Stop and Smell the Roses


Stop and Smell the Roses

We’re all familiar with the feeling that time’s flying by. And it’s also possible you’ve found yourself wondering how you could ever slow time down. If this sounds like you, read on for some timely advice.

When you’re a kid, time seems limitless. Every day passes with syrupy slowness, and years stretch out like taffy. But as you get older, time seems to speed up. One famous theory about humans’ perception of time suggests that by age seven, half your perceived life is over. By your thirties, each year rushes by.
No wonder many conversations start with, “How is it [insert] already?” If you catch yourself repeating that phrase every 30 days, read on. It’s time to train your brain to stop and smell the roses.

Try something new and exciting

One reason that time seems so limitless for kids is that almost every experience is new and exciting, and newness helps fix an experience in your memories. As you get older, routine takes over and new experiences are generally in shorter supply. When you do the same things every day (for example, eating oatmeal every morning for breakfast), your brain becomes lazy; days begin to blur together.

Adopt a beginner’s mind

We often miss creative solutions to life’s challenges, because we’re literally too smart for our own good. What if you were to see life through the eyes of a beginner? What if that could also slow the feeling of time flying by? Find out more here.)

The good news: whether you’re 20 or 50 years old, research shows that trying something new wakes up the brain. You could plan a day trip to somewhere outside your city. Or try cooking with a new ingredient, such as avocado mayo or kimchi. (If you’re looking for a great recipe for your avocado mayo, look no further than page 108.) Or spice up your relationship by changing up date night. Look for opportunities throughout the day to say “yes” to new experiences, big and small.

Meditate for 5 minutes every day

Making a special effort to notice more—in other words, practising mindfulness—can help slow your perception of time. Meditation is one of the easiest ways to do this. As a bonus, meditation may also help you sleep better, stress less, and have more self-compassion.

To do a quick mindfulness meditation

  • Find a comfortable seated posture (you could use a cushion designed for meditation or sit in a comfortable chair).
  • Focus your attention on your breath and on how your body moves with your inhalation and exhalation. Try not to control your breath. Instead, focus your attention on the act of breathing.
  • When your mind wanders, gently bring your attention back to your breathing.

If you’ve had trouble meditating in the past, start with just five minutes a day (using a timer is perfectly okay). Try meditating at different times of day to figure out what works for you. Mornings and early evenings often work well, as our minds tend to be less busy then.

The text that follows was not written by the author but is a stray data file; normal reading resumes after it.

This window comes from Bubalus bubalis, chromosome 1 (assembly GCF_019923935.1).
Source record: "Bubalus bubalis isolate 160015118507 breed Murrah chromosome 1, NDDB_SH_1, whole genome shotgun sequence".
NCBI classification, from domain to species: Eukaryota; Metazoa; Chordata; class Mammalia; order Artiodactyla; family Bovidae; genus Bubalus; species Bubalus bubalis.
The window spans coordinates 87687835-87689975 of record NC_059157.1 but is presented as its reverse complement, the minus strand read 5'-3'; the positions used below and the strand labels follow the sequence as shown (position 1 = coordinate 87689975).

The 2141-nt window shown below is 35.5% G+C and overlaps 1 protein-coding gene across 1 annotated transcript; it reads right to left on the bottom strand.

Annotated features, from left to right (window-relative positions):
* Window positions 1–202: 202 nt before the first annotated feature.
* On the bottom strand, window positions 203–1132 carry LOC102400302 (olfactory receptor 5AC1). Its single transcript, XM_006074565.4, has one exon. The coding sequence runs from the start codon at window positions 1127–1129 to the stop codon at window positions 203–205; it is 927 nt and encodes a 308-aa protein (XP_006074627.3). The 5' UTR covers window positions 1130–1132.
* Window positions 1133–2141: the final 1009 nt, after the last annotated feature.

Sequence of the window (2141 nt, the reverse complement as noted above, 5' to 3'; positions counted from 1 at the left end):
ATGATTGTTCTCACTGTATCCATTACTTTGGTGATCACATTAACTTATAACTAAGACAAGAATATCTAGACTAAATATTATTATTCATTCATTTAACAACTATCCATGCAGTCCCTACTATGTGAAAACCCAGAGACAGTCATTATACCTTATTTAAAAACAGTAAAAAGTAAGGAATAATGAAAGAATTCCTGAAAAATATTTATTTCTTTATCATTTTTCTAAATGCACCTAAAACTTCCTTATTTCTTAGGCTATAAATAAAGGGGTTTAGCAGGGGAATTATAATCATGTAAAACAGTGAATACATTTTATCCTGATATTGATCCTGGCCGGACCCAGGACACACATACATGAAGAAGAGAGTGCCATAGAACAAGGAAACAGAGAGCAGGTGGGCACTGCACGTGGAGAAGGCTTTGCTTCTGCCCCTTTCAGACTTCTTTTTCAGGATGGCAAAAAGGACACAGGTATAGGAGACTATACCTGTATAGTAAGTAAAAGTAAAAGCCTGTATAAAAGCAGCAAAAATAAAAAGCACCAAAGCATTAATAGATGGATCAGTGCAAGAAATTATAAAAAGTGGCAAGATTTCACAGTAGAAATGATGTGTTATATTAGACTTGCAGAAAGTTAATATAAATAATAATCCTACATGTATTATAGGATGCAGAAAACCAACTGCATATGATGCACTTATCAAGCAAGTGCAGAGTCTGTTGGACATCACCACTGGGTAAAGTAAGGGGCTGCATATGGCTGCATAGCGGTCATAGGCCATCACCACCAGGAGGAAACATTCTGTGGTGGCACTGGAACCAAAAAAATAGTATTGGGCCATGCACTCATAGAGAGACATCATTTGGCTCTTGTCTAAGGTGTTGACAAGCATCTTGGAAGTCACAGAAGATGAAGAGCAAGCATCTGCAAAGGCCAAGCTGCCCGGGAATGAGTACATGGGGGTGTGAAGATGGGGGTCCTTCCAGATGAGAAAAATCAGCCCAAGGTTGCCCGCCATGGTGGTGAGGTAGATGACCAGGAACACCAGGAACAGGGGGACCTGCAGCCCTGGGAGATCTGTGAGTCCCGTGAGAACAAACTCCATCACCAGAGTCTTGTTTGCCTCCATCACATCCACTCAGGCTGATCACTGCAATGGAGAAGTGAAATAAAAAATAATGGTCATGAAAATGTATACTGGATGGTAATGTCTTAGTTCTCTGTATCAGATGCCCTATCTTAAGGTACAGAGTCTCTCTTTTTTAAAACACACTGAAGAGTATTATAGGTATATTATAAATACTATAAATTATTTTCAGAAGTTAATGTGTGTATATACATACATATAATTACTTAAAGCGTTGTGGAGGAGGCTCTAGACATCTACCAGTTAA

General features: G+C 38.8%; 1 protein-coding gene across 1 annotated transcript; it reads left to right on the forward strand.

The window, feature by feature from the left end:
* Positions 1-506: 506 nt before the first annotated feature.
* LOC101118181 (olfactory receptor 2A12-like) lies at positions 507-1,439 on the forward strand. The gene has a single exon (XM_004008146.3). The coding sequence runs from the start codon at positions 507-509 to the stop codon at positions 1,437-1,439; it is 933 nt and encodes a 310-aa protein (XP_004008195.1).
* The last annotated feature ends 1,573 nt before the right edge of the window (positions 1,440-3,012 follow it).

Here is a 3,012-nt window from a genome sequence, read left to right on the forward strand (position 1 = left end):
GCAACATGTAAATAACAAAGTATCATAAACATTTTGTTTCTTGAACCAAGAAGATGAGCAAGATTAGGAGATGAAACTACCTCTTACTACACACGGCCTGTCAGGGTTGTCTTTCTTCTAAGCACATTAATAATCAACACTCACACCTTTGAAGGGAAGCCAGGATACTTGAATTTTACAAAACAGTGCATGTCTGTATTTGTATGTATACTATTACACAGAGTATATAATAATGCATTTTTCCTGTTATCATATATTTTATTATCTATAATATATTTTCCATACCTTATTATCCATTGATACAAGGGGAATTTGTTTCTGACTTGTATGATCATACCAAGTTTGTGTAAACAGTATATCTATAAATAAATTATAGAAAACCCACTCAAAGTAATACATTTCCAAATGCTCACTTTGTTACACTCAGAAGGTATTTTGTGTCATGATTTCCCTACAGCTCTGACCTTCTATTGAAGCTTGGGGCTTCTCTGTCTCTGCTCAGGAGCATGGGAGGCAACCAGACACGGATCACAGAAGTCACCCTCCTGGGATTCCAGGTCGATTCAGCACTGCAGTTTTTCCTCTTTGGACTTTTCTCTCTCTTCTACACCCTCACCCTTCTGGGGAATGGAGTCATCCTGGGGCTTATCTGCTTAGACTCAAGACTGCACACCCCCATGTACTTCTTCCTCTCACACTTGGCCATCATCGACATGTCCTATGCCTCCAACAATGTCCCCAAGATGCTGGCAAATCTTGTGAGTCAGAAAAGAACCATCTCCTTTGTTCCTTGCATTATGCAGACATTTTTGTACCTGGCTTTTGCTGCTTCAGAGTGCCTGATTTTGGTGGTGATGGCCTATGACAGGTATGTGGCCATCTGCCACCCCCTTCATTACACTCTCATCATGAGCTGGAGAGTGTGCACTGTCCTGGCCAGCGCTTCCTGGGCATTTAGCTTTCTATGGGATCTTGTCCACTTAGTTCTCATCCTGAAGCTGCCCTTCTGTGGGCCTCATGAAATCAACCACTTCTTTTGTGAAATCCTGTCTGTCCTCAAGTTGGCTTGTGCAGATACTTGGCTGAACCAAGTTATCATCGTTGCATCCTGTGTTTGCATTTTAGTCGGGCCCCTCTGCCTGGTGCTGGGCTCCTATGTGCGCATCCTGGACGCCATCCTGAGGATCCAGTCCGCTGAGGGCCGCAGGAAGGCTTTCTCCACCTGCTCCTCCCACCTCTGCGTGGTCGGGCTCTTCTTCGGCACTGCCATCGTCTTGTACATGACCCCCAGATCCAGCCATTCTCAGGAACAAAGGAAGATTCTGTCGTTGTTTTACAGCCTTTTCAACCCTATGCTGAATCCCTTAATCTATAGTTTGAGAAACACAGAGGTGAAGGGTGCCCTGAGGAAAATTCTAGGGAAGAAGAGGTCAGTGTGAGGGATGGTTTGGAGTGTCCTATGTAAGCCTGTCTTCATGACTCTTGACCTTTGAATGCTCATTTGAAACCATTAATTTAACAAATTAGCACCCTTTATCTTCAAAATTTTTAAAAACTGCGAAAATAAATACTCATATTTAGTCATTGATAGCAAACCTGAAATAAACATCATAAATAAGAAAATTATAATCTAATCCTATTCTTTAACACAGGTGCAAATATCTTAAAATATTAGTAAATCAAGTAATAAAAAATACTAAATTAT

Stress less about your to-do list

In general, studies show that time seems to pass more quickly when we feel stressed about having too much to do. You’ve probably experienced moments at work or at home when it seems like your to-do list is endless and there’s not enough time in the day to check off everything. That’s what researchers have called “time pressure.”

To alleviate time pressure, try to work smarter. Time pressure doesn’t just make days fly by: it’s been linked with higher rates of depression in working women in particular. Avoid multitasking, which can fragment your focus and reduce overall productivity.

Consider adaptogens

For those times when you just have to deal with a stressful, time-sensitive situation, consider adaptogens, which reduce the damaging effects of stress and act as healthy, natural stimulants that increase your working capacity and mental performance despite fatigue.

  • Panax ginseng
  • Rhodiola rosea
  • Siberian ginseng

Ditch your phone (sometimes)

New research shows that our growing use of technology has made us more efficient at processing information: the more we use computers, the more our minds appear to mimic them. Shouldn’t a fast-thinking, computer-like brain save us time? Yes, theoretically. But there’s a downside.


Constantly being connected to our devices appears to speed up our perception of time. In fact, in one study, just reading an advertisement for technology (in the research study, the latest iPad) was enough to speed up people’s perception of time.

Take some time away from your smartphone and laptop every week. How will you fill those internet-less hours? We’ve got a few suggestions, such as trying something new and exciting, or meditating …


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